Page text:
I demand everything!

And finally, select the build of a ramdisk image:

Fun with arrow keys and a spacebar.

After you’ve made your selections, exit saving your changes, and run make. The build itself will take some time, but when you’re finished you’ll have the first key ingredient – a basic root filesystem embedded into the kernel. This image is essentially a “Live CD” that we’ll use to install our real kernel.

As with all of the images you create, you’ll find them under ~/svn/backfire/bin/ar71xx/ Our newly created image is openwrt-ar71xx-vmlinux-initramfs.elf

Next, we’ll want to build our actual system. To do this, re-run make menuconfig and select the packages that you wish to compile and include in your firmware image. After you’ve made all of your selections, change your Target Image to squashfs and exit saving your changes.

Planting a SquashFS Garden

A quick make later, and we now have a working rootfs and kernel – in addition to our initramfs to install the system with:

openwrt-ar71xx-vmlinux-initramfs.elf (Our temporary kernel)
openwrt-ar71xx-vmlinux.elf (The kernel)
openwrt-ar71xx-root.squashfs (Our Root Filesystem)

We now have almost everything we need.

Oh, the sticker says "Warranty Void if Removed"...

To install our kernel, we need a few additional tools. First off, we need to configure a DHCP server (I’m using ISC’s). Here’s an example from my dhcpd.conf file:

ddns-update-style interim;
subnet netmask {
option subnet-mask;
option routers;

host routerboard
hardware ethernet 00:0c:xx:xx:xx:xx;


Next, we’ll need a TFTP server. I prefer atftpd. No configuration is necessary, simply create a directory to serve files from and start the server:

mkdir /tftpboot/

chmod 777 /tftpboot/

atftpd ––daemon /tftpboot/

The only file that has to be loaded via TFTP is the initramfs kernel. Copy it to /tftpboot with the filename vmlinux and we’re ready to start.

cp ~/svn/backfire/bin/ar71xx/openwrt-ar71xx-vmlinux-initramfs.elf  /tftpboot/vmlinux

Power up the RouterBoard and quickly press the space bar. Select “boot over Ethernet” and it will download and boot the linux kernel.

Opting to boot via TFTP

Next ,we need to install the kernel and root filesystem. Here’s where I ran into my first problem – the kernel has no init variable specified so it panics. Thankfully it clearly states this: “Kernel panic – not syncing: No init found.  Try passing init= option to kernel.

Gratitous Image of a Kernel Panic

Unfortunately the boot loader doesn’t appear to allow one to specify command line options for the kernel and I was unable to find a way to set this when configuring the kernel. (I vaguely recall seeing it when compiling for x86, but may be mistaken). Either way, the solution is simple:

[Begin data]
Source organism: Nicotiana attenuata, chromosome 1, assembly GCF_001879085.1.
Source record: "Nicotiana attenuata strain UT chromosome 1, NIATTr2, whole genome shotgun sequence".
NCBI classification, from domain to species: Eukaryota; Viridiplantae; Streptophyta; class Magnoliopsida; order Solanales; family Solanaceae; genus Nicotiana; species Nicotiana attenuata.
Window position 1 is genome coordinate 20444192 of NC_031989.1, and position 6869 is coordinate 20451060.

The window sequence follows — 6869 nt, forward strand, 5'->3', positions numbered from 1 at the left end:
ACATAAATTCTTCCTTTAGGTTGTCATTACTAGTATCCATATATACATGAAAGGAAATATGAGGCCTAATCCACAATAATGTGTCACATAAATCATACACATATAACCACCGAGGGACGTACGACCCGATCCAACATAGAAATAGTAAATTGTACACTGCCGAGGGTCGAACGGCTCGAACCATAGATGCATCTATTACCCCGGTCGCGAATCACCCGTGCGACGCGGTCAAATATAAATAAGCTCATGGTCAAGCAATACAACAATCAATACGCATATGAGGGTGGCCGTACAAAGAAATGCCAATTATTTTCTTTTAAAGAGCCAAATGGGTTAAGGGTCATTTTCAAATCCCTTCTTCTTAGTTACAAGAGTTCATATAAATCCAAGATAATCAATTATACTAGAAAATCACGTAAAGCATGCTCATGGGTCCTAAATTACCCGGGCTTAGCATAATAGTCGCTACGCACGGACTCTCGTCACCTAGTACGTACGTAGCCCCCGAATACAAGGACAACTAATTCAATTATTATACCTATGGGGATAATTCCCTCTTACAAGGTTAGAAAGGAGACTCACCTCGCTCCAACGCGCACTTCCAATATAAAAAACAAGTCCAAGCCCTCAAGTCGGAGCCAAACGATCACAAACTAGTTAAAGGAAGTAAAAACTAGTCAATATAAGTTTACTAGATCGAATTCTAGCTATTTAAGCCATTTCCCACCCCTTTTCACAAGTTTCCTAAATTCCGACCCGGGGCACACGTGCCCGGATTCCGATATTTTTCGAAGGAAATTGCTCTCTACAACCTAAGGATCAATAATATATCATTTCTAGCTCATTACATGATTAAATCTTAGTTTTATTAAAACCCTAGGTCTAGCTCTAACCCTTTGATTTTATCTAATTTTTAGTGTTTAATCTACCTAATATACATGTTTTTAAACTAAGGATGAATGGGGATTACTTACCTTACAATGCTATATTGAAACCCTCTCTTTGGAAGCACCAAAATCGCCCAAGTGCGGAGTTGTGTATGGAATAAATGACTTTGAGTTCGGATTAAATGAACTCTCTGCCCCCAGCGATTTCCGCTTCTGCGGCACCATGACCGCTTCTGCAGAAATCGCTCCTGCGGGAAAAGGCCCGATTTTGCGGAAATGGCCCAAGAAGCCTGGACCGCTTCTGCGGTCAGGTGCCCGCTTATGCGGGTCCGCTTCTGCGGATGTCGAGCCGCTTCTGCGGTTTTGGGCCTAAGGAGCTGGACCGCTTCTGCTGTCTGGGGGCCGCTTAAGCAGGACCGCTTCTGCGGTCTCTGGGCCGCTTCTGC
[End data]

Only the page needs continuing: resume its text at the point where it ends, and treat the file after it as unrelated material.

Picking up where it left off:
Add your kernel parameters to a file (kernel-params in my instance) and use objcopy to insert it into the ELF file:

The options I used are:

root=/dev/mtdblock2 rootfstype=squashfs,yaffs,jffs2 noinitrd console=ttyS0,115200 init=/etc/preinit

The toolchain supplied with OpenWRT contains a MIPs compatible version of objcopy that will allow you to add a kernel parameters section to the ELF file:

cd ~/svn/bin/ar71xx/

~/svn/backfire/build_dir/toolchain-mips_r2_gcc-4.3.3+cs_uClibc- ––add-section kernparm=kernel-params openwrt-ar71xx-vmlinux.elf

To install the kernel, configure an IP on your ethernet  (or bridge) interface, mount /dev/mtdblock1 and use scp to copy your kernel to the device (as “kernel”).

ifconfig br-lan

mkdir /mnt/boot

mount /dev/mtdblock1 /mnt/boot

cd /mnt/boot/

scp kernel


Next, install your squashfs root filesystem to /dev/mtdblock2. Unlike the kernel, This shouldn’t be mounted when installed.

cd /tmp/

scp .

cat openwrt-ar71xx-root.squashfs > /dev/mtdblock2

After the root filesystem is installed, reboot the device and welcome to OpenWRT on the RouterBoard 493AH

It's Alive!

I’m not quite sure what I’ll end up doing with the 493AH just yet. The neighborhood wireless system now consists of 2 Engenius EOC2610 units running firmware images based off OpenWRT… so there may be the potential to add it to the fray.  The 9 ethernet ports would make it ideal for a Quagga router (although I already have one). Installing the MikroTik RouterOS and working with MPLS is another options. Right now it sits on my desk at work as a “pretty cool paperweight with a lot of potential”.

If you have any suggestions – please let me know.